Her mother. Alison had turned in to her mother. She texted straight away.
“Got your letter. Will be in Canberra soon. Are you free?”
Two agonizing hours later a reply.
“Love to. Just say when.”
The when was now. Alison put the letter neatly away in its envelope and picked up the second item. She looked in the mirror one last time, smiled and walked out of the door.
Jeremy was 52 now. Still physically fit but, like his father before him, nature had taken most his thick black hair but not much else. He had the good sense to embrace the change and keep it short. Ever the soldier she supposed.
Alison had spotted him before he had seen her. Sitting in a corner booth of the coffee shop below the hotel she was staying in, Jeremy read a newspaper with interest. She was almost upon him before he saw her.
Business suit and tie worn comfortably like a second skin. Glasses now put away – just for reading – he greeted her with smile and a hug. A kind smile. A warm embrace.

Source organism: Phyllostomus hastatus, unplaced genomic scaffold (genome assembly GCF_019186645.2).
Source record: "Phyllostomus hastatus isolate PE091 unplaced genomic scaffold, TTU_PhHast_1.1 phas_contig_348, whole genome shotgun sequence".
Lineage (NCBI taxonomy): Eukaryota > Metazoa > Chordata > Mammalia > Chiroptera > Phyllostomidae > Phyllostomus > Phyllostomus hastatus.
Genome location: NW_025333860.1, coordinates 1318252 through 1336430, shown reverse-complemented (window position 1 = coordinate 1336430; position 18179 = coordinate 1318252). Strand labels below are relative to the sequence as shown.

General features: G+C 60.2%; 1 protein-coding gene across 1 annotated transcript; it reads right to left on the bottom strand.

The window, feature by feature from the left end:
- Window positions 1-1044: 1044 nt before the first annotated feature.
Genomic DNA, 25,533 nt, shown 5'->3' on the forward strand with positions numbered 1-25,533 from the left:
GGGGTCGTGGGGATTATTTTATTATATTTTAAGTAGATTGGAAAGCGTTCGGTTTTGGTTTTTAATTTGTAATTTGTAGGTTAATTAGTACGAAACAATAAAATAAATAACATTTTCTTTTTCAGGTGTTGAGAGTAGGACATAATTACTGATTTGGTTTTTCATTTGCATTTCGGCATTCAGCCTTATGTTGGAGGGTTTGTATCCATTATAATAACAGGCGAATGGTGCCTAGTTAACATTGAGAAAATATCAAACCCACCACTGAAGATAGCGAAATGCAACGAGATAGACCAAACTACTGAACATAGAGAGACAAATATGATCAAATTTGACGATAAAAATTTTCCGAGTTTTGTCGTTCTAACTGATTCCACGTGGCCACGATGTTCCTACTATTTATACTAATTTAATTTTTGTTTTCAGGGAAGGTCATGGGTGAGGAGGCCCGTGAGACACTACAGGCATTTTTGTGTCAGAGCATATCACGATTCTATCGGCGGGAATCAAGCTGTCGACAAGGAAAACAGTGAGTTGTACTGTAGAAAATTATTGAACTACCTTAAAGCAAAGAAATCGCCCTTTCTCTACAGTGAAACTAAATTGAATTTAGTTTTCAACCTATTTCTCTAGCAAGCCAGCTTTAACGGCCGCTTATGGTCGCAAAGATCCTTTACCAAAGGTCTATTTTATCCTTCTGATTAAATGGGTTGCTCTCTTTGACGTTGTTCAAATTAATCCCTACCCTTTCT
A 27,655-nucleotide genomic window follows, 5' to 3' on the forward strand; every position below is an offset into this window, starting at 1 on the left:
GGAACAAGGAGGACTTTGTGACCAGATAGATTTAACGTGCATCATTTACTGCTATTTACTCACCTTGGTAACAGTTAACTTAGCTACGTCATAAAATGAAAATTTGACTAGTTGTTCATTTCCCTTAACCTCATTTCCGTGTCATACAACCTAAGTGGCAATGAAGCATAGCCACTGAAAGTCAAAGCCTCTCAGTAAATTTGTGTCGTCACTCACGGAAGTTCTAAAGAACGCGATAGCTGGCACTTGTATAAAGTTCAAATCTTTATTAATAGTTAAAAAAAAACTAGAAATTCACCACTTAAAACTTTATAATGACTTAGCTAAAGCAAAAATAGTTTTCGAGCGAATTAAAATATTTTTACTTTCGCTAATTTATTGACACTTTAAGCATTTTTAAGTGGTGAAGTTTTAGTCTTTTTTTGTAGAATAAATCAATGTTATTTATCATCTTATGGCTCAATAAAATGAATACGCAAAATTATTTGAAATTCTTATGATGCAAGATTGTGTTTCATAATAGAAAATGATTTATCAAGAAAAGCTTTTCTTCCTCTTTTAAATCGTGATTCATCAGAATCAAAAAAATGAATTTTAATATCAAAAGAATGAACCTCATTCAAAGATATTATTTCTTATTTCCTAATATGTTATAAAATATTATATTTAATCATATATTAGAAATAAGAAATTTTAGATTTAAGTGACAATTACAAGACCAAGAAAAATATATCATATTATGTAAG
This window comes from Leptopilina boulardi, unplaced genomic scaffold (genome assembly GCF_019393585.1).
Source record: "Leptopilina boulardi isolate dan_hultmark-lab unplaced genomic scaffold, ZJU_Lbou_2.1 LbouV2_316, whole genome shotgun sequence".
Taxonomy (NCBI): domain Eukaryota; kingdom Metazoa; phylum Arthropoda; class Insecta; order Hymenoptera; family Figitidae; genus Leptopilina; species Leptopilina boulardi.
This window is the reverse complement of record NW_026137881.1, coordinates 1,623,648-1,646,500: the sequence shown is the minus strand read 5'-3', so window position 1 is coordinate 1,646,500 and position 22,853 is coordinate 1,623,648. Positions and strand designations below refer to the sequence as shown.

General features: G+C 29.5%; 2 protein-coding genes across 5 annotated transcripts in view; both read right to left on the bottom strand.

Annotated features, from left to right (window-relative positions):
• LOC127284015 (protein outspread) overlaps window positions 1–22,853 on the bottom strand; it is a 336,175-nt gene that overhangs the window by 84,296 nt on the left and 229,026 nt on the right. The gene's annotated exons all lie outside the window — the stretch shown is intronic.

Alison relaxed immediately and lowered her guard. They chatted away for hours about their lives and what they – mostly she – had done in the last twenty-five years, Jeremy never once mentioning the day she had left him.
When she’d heard enough to set her mind at ease she paused and steeled herself for what was to come next.
“Why did you write to me?”
“On the way home from the SCG that day I had to walk past your school, that patch of long grass, your flat. It affected me in a way I didn’t expect.”
Alison could feel herself tearing up. That isn’t what she had meant and now she had to say it out loud.
“No. I meant, why did you write to me after what I did to you?”
Jeremy paused for a moment, took Alison by the hand and then began to speak.
“I was working in Vienna many years ago and made some acquaintances with some people from a few international organisations that were headquartered there. One day, a fellow I knew from OPEC took me aside and asked me what I was doing for a coming long weekend. As I was free, he said that I should come with him and told me to go home, pack a bag and that he’d send a car to collect me.
“The car picked me up at the appointed time and sped me to the airport but instead of heading to the main terminal it turned down a side road marked with a prominent red, capital A in a circle.